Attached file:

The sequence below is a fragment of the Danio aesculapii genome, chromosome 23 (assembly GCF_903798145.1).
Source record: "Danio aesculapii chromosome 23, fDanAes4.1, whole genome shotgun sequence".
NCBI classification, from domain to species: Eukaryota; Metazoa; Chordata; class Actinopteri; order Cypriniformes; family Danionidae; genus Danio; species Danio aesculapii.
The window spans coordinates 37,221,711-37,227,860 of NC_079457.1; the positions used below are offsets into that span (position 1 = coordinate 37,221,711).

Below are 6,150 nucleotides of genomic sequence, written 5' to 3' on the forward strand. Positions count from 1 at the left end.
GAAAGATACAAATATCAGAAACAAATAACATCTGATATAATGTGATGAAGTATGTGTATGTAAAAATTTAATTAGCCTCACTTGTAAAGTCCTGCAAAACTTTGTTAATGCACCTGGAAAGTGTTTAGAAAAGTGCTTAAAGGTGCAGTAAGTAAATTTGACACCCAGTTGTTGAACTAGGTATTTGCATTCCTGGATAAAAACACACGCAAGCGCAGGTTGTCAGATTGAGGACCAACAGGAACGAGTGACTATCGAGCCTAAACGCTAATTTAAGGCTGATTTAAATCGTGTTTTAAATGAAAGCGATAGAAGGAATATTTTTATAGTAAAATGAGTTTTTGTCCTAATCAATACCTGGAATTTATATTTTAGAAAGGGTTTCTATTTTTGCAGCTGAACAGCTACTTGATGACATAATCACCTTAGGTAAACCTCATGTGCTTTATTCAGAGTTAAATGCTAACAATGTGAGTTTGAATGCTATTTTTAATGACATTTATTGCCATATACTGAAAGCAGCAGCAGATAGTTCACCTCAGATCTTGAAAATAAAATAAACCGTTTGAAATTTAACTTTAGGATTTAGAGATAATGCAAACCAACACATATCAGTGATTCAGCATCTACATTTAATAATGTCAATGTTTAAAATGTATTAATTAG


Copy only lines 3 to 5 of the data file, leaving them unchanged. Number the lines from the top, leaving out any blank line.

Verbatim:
NCBI classification, from domain to species: Eukaryota; Metazoa; Chordata; class Actinopteri; order Cypriniformes; family Danionidae; genus Danio; species Danio aesculapii.
The window spans coordinates 37,221,711-37,227,860 of NC_079457.1; the positions used below are offsets into that span (position 1 = coordinate 37,221,711).

Below are 6,150 nucleotides of genomic sequence, written 5' to 3' on the forward strand. Positions count from 1 at the left end.